I use a lot of foam roller for my mobility work. That tool is absolutely amazing and the results are great.

  4. sidharth Says:

    hey Smitty,

    great stuff, awesome full body integration and mobility work which well complements kinesthetic awareness training too.
    Scott Sonnon’s work is impressive, with his intu-flow series ,prasara yoga, would also love to know whether you are also taking interest in clubbell circular training.

  5. Anatoly Says:

    Hey,Smith,
    I like Swiss ball as well and use it all the time.
    Thank you for this great information!

  6. Dave Hedges Says:

    Good post, I too saw the Frank Shamrock video and immediately tried it. A few weeks later, I dropped into the studio and spotted one of my lads, who’s a wrestler was doing the same thing. I put 2 and 2 together.

    Since then, whenever I’m feeling particularly banged up, out comes the ball, and I just flow away. Watching your man has given me a few new moves to try out though!

    It has really served a client of mine who has serious issues. Forced to retire from Triathlon because of Arthritis in her knees, and now we think her spine and shoulders. She commented that a fe minutes playing with my ball (sorry, couldn’t resist) was as good as going for a swim. She’s very tight and bound up, even worse when the arthritis is bad, but the ball loosens her right up.

    Good work, looking forward to further vids on this same topic.

    Did you see this from Sonnon, just beutiful, been playing with this too, reminded me of my old aiki days, gotta get back into rolling:
    http://www.youtube.com/watch?v=fdWUUVTkQ-E&feature=autofb

    Regards

    Dave Hedges

  7. Jerry Shreck Says:

    Well, I guess I know what I am doing to day with a swiss ball! I have done some of that but never “flowing” movements. Looking forward to giving it a shot.

  8. Jim Smith Says:

    Awesome Jerry, keep me posted. It is amazing how great you feel afterwards.

  9. Jim Smith Says:

    Nice Dave, thanks for the link! I have been doing this for about 2 months and I feel great!

  10. Jim Smith Says:

    You got it Anatoly!

  11. Jim Smith Says:

    Sonnon’s work is years ahead of its time.

  12. Jim Smith Says:

    It is so important for improving movement, thanks for the feedback Nico!

  13. Jim Smith Says:

    very nice Rhea, thanks for sharing.

  14. Jim Smith Says:

    Let’s us know how it goes!

  15. Coach mike Says:

    Great stuff! I have a ball with 10lbs of sand in it! For my wrestlers I have drills were they roll it up the wall also! It will stay put until they land on it in a sprawl and medicine ball drills take another demension with a heavy swiss ball!

  16. Jim Smith Says:

    Awesome Mike!

  17. Jim Smith Says:

    Hey Mike, how about an article on how you use the medicine ball with your wrestlers for the Diesel site?!

  18. Pedro A. Morales Says:

    Awesome!!! Differently trying these!!! Again Diesel Crew Delivers the Goods!! Can’t wait to Start AMD this Monday with Dave! Thanks for everything Bro!

    Sincerely

    Pedro A. Morales

  19. Coach mike Says:

    Wow what an invite! I am honored! I would love to do one for you!

  20. Jeff Says:

    Sonnon is otherworldly, almost to the point of making you wonder if half of it actually applies to most folks. Some of the stuff he does is that amazing!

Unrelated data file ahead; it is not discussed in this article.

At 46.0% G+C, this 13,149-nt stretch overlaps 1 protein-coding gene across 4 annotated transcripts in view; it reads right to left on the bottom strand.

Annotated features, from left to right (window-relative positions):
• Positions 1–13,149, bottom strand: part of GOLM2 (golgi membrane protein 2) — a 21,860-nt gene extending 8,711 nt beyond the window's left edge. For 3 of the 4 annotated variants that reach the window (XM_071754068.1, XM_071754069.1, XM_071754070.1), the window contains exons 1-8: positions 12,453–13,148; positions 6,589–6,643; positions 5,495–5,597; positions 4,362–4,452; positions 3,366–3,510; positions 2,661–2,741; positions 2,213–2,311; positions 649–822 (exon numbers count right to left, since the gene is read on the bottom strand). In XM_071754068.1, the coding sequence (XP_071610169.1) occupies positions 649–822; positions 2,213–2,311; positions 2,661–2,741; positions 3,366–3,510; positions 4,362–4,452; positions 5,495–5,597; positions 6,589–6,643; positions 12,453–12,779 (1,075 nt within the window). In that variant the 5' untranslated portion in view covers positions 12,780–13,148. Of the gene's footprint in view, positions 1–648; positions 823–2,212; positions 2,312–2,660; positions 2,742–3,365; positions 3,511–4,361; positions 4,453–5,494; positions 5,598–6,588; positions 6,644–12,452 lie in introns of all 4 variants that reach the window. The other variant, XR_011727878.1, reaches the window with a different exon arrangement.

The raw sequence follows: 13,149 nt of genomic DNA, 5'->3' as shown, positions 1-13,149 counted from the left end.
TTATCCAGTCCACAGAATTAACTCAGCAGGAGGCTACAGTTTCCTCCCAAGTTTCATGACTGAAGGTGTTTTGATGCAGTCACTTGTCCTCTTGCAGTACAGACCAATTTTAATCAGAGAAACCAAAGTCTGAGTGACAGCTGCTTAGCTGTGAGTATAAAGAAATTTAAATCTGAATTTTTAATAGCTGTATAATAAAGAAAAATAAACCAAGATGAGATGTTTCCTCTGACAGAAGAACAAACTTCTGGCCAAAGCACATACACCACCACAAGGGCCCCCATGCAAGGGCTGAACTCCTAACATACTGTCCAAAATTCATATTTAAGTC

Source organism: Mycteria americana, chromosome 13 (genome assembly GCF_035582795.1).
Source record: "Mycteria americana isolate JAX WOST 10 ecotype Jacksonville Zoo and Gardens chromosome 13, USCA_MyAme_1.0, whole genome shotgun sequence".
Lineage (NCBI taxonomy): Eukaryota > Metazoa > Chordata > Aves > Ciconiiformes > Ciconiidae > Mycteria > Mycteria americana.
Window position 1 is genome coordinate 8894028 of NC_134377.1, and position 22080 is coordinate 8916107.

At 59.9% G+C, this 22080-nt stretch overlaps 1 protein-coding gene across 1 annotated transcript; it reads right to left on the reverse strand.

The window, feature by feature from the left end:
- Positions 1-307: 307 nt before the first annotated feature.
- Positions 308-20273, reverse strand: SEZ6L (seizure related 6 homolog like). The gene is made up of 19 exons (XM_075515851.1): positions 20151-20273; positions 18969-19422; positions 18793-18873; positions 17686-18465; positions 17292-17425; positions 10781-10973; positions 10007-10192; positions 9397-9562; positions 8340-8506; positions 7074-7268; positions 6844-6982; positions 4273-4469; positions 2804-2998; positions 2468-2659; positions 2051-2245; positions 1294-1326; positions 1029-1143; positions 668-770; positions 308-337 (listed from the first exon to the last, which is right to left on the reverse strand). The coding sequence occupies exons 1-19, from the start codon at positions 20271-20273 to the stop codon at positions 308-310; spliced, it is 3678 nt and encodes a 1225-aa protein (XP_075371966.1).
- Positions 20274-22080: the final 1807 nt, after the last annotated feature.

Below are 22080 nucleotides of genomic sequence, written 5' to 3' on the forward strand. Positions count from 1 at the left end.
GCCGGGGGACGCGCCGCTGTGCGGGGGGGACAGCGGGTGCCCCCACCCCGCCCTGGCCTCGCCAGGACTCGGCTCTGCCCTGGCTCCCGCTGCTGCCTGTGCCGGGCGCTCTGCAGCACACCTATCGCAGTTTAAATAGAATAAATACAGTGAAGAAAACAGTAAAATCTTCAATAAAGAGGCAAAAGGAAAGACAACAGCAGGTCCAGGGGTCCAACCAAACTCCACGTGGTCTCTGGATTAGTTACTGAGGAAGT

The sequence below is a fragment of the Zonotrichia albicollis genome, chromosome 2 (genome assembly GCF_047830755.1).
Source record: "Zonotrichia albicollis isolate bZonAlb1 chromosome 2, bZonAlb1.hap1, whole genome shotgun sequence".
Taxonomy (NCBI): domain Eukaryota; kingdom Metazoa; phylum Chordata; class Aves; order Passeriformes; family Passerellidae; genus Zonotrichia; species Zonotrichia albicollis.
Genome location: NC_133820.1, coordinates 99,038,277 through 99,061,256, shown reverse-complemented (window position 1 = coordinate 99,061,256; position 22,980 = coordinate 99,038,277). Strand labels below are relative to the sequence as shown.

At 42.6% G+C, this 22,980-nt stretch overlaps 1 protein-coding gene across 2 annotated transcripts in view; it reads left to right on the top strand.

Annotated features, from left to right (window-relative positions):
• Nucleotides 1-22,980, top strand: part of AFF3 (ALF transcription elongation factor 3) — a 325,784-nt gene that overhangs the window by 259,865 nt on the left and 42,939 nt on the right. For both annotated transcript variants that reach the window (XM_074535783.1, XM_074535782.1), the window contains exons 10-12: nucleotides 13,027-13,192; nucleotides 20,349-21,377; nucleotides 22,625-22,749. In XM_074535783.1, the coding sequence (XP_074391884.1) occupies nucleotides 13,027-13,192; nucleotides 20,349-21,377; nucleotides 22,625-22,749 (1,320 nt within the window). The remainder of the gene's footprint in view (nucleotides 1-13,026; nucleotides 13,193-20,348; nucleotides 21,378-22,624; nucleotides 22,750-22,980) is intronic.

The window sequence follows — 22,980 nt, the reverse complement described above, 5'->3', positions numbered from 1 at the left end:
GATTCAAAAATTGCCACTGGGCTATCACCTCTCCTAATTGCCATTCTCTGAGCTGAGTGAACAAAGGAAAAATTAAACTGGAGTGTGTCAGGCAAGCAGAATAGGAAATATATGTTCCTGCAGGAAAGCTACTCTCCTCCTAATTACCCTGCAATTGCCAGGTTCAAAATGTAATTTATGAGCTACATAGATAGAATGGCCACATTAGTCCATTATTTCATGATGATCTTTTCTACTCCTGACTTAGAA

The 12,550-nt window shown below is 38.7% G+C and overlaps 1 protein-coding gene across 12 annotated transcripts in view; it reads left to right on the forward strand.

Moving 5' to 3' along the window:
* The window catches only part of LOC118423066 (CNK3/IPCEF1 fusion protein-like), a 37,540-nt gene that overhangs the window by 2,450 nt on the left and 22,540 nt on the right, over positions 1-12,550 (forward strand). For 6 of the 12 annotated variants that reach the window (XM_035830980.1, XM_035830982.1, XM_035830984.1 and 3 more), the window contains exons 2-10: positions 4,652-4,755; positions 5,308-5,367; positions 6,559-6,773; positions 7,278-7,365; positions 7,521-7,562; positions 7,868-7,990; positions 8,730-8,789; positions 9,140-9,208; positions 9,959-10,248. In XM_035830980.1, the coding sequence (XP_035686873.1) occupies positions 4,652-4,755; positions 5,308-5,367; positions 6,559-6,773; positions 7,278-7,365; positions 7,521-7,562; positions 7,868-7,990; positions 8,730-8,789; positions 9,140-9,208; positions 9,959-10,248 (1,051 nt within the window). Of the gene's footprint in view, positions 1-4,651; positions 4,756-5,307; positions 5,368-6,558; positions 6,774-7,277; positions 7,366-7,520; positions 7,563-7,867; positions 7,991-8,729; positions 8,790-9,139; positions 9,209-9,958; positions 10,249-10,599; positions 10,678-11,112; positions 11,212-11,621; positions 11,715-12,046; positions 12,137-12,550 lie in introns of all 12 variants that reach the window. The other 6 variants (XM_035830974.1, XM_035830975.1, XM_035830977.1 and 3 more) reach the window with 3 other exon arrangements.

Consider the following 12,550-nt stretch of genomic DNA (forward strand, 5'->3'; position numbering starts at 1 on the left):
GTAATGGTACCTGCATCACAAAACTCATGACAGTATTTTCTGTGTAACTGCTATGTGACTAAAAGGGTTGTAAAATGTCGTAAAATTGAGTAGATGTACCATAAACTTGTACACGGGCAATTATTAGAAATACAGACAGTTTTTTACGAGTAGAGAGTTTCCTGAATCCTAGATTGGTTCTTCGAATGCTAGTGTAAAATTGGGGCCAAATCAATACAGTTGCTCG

Smitty, in terms of flexibility versus mobility, is the natural progression (assuming restriction) to restore a little bit of flexibility at a time and then immediately lay down stability in the “newly” acquired ROM? And then to work on maintaining that new ROM by incorporating various mobility drills?

  21. Jim Smith Says:

    In general, yes, the progression would be moderate. The simple introduction of new movements into the warm-up or exploring new “ranges” or articulations such as lunges from a deficit.

    For athletes, the analysis of the program must be regressive. Start and analyze the movements of the sport(s) and then get a baseline for the athlete. What is the gap between what movements the athletes can make (and can the athletes make them powerfully and with strength) and what the sport requires. Then build exercises and movements into the program to address these gaps.

  22. dixon Says:

    good one jim! i liked ur combatcore very much.

  23. Mike T Nelson Says:

    Good stuff Smitty!

    My thoughts on Jeff’s comment are similar to Smitty’s, but a bit different.

    I feel ALL athletes need a base level of mobility first, and this would be joint mobility work for EVERY joint, taking it through a full range of motion. If you want to speak a foreign language (new movement) you need to know the letters first. Basic joint mobility for every joint is the letters.

    Putting them together in words is the next step, so you work to combine them into more movement based approaches; and these appear more sports specific.

    Smitty is dead nuts on, that all of this is based of an analysis of the athlete’s current weak points.

    Hope that helps!
    Rock on
    Mike T Nelson PhD(c)
    http://www.ExtremeHumanPerformance.com

  24. Jacob Hiller Says:

    Thanks for the post, nice distinction on mobility and flexiblity.

    I was skeptical of SMR until it completely alleviated a sore back I had one week. We travel constantly, to a different country every 1- 3 months, and I have one small suitcase (and one for my wife), but… I made room for the foam roller in there. I love that thing.

Leave a Reply